By Nicole Fauteux
Something at the Ostrow School of Dentistry of the University of Southern California (OSD USC) is producing a high level of engagement around ethics and professionalism. What precisely is the source of this enthusiasm? Consider these theories.
Some folks argue that OSD USC’s humanistic environment and commitment to learner-centered education encourages students to take responsibility for their behavior as well as their learning. Others suggest that students already engaged in small group problem-based learning are primed to take part in challenging discussions. Still others attribute the school’s leading role in promoting a nationwide conversation on ethics and professionalism in dentistry to the passion of a particular faculty member and the OSD USC student who made professionalism his cause.
According to Mahvash Navazesh, D.M.D., Professor of Diagnostic Sciences and Associate Dean of Academic Affairs & Student Life, there is evidence to support all three hypotheses. Dr. Navazesh became Associate Dean in 2006, the year before the results of a nationwide survey unleashed widespread concern about cheating among dental students. She was already at work gathering information from faculty, staff and students for a 360-degree evaluation of the dental school’s facilities, curriculum and human resources when the unwelcome news broke in 2007.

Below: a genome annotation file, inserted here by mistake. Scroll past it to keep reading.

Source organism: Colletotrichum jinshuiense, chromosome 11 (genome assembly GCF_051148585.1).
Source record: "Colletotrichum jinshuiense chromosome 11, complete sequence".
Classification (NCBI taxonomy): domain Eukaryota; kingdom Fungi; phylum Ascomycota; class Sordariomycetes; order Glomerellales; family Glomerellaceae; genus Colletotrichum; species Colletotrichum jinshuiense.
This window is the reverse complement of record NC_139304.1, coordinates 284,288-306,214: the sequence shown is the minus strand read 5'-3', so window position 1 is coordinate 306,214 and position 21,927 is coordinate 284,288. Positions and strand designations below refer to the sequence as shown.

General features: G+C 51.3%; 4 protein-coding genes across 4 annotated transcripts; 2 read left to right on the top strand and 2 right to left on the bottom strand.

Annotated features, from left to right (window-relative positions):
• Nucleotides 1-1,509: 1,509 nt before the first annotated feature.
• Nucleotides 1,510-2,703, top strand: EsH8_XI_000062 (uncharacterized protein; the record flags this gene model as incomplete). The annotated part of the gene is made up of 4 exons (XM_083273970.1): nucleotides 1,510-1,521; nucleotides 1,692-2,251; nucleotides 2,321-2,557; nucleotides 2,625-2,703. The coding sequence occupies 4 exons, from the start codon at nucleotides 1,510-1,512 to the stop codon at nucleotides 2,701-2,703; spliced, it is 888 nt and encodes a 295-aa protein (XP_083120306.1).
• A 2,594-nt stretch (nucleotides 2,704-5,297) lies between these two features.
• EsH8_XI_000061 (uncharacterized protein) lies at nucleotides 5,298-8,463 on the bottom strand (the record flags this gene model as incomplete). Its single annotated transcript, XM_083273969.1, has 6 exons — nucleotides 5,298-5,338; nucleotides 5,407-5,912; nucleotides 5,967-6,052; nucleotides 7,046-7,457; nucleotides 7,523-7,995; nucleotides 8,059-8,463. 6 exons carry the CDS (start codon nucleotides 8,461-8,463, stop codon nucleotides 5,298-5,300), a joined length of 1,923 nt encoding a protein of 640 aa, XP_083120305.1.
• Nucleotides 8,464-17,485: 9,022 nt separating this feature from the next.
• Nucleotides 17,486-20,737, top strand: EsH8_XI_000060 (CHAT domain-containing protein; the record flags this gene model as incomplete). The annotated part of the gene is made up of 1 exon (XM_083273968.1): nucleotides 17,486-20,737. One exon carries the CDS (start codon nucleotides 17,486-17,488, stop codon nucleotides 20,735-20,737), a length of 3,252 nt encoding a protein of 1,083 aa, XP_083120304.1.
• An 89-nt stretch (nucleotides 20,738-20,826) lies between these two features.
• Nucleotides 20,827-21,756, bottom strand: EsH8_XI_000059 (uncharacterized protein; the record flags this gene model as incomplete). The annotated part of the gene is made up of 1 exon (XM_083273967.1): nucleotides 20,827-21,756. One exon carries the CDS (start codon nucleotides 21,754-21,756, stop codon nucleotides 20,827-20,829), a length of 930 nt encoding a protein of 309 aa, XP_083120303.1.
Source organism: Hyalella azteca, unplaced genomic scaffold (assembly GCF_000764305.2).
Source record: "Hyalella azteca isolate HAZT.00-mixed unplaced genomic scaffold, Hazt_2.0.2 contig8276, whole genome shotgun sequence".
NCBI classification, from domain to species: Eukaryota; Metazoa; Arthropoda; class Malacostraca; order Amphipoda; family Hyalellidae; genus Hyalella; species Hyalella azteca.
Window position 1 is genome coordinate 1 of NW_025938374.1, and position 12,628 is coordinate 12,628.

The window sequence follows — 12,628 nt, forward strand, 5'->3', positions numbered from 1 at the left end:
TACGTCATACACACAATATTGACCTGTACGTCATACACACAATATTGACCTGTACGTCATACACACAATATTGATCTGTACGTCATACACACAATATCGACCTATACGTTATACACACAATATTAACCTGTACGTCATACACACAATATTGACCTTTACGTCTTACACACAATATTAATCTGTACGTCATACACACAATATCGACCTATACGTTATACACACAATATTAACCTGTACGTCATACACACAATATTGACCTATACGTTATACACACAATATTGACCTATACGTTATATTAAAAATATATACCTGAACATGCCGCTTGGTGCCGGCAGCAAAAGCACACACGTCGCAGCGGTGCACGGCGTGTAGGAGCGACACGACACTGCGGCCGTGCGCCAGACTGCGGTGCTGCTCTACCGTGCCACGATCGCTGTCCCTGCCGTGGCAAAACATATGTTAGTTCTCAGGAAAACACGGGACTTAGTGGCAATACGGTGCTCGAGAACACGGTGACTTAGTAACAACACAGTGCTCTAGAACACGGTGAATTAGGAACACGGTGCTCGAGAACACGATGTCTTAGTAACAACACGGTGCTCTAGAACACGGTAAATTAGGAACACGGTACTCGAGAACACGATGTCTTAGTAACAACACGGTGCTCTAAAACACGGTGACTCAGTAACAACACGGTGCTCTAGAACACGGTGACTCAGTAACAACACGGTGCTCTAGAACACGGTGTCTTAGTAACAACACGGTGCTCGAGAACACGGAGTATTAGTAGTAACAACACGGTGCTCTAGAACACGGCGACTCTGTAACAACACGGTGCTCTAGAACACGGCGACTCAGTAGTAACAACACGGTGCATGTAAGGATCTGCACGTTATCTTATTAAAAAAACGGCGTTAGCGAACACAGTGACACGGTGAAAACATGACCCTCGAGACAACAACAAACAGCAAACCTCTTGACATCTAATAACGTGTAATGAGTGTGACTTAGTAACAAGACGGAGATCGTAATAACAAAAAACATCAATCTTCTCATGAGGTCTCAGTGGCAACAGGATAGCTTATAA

Dr. Navazesh, who likes to take what she calls a “diagnostic approach” to problem solving, decided to extend her evaluation to the school’s ethical environment. She asked then-Chair of OSD USC’s Student Professional Performance Evaluation Committee, Prof. Alvin Rosenblum, D.D.S., now retired, to facilitate conversations with the students about what they thought was motivating unethical behavior among their peers. That dialog resulted in changes that continue to shape OSD USC today.